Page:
Obituary: Jacqueline Gold, entrepreneur whose brand Ann Summers banned the Dirty Mac image from sex shops

Jacqueline Gold, who has died aged 62, became one of Britain’s richest women by eliminating seedy sex shops and encouraging women to talk about and enjoy sex. However, public acceptance of her Ann Summers brand was often hard to come by, and she once received a bullet in the mail while trying to open a shop in Dublin.

he first Ann Summers store was opened near Marble Arch in 1970 by Annice Summers and her occasional lover Michael “Dandy Kim” Caborn-Waterfield, a playboy who also dated actress Diana Dors. A year later, after a dispute, Annice left the business and Caborn-Waterfield sold the business to Jacqueline’s father, David Gold, and his brother, Ralph, who by this time had established themselves as purveyors of premium pornography. They expanded the business to four stores primarily serving what his daughter called the “Dirty Mac Brigade.”

Jacqueline Gold, who became known as the “Queen of Sex,” was 21 and an internship at her father’s company as a payroll clerk when she was invited to a Tupperware party in East London in 1981. So she came up with the idea of ​​selling sex toys and lingerie to women from her home.

Petite and pretty, with long straight hair and manicured nails, she threw several parties of her own before pitching the idea to the company’s all-male directors. They were doubtful. “One board member actually said to me, ‘Well, women don’t even care about sex, so why would this idea work?'” she told the BBC.

With her father’s pivotal voice, she launched the Ann Summers Party Plan, discreet but sparkling parties open only to women. The party concept not only provided customers with a crowd-free space in which to discuss their sexual needs and desires, but also circumvented regulations restricting the public display of sex toys.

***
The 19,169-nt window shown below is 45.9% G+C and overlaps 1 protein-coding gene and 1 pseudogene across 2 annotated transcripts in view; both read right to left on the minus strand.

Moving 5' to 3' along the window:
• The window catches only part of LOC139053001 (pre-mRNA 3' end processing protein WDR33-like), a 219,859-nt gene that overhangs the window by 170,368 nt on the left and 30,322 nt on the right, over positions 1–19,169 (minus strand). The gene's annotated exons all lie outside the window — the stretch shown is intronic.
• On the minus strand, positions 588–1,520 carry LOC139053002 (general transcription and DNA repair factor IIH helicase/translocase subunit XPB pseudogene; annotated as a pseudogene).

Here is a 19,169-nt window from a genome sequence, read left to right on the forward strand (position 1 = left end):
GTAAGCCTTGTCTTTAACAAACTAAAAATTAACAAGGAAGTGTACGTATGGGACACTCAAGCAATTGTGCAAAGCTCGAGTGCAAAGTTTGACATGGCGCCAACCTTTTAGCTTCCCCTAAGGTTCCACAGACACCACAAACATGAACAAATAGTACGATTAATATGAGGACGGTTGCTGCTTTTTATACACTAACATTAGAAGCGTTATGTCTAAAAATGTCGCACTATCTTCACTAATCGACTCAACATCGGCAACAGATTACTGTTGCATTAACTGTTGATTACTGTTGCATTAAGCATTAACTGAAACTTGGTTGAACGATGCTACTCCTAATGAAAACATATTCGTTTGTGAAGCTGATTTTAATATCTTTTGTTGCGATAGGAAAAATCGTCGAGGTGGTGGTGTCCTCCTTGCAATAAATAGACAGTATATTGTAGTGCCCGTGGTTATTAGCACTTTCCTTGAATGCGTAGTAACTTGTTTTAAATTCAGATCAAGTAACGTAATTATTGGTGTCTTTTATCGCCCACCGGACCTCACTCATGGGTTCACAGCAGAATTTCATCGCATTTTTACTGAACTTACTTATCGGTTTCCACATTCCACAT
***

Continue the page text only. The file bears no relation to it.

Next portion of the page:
An instant hit, Jacqueline explained that the business model revolved around “not what you buy, but how you buy it”. Husbands, boyfriends, and sons were relegated to their study or shed while their wives, girlfriends, and older daughters poured drinks, engaged in daring games, and explored lace tops, crotchless underwear, and willy warmers or other novelty sex toys.

Jacqueline soon became CEO of Ann Summers, expanding its presence on the high street with inviting window displays instead of the shuttered windows and garish neon lights of traditional sex shops. “Our customers are 70-piece ABC1, and that’s the image they like,” she said The times. Male customers, hesitating between the red and black ruffles, were kindly advised that “if you’re not sure, flatter the lady by buying the smaller size, she can always change it up”.

In 2000, the company acquired Knickerbox, a 1980s success story that had fallen on hard times. In 2002, there were 7,500 home party planners, while Ann Summers stores were selling a million vibrators annually to a customer base that, unlike hardcore licensed sex shops, was 75 percent female.

Today the company’s website lists nearly 90 stores across the UK and has annual sales of £113.8m (€130m). For those too shy to venture through its doors or afraid of being seen emerging with one clutched Sex and the City-Style Rampant Rabbit is brisk online business.

Jacqueline seemed to enjoy the publicity generated by her critics. A disgusted Tunbridge Wells vicar complained that Ann Summers’ township had contributed to the ‘degradation’ of the marriage; the company went to court to overturn a ban on its posting in job centers; and a cheeky poster showing a woman posing provocatively on a rocking horse was deemed a breach of its code of decency by the Advertising Standards Authority.